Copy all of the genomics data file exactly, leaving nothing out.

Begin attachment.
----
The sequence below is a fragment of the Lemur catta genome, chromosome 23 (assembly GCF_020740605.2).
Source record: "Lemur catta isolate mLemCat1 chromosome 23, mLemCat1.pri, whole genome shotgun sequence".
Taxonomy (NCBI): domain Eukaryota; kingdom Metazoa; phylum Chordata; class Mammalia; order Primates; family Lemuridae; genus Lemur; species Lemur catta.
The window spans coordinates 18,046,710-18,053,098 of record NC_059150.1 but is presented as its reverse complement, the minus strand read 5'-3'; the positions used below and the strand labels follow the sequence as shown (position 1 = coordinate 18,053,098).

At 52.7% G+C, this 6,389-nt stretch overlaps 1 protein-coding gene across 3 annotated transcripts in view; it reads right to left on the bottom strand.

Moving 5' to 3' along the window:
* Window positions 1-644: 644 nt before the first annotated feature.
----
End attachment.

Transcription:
The sequence below is a fragment of the Lemur catta genome, chromosome 23 (assembly GCF_020740605.2).
Source record: "Lemur catta isolate mLemCat1 chromosome 23, mLemCat1.pri, whole genome shotgun sequence".
Taxonomy (NCBI): domain Eukaryota; kingdom Metazoa; phylum Chordata; class Mammalia; order Primates; family Lemuridae; genus Lemur; species Lemur catta.
The window spans coordinates 18,046,710-18,053,098 of record NC_059150.1 but is presented as its reverse complement, the minus strand read 5'-3'; the positions used below and the strand labels follow the sequence as shown (position 1 = coordinate 18,053,098).

At 52.7% G+C, this 6,389-nt stretch overlaps 1 protein-coding gene across 3 annotated transcripts in view; it reads right to left on the bottom strand.

Moving 5' to 3' along the window:
* Window positions 1-644: 644 nt before the first annotated feature.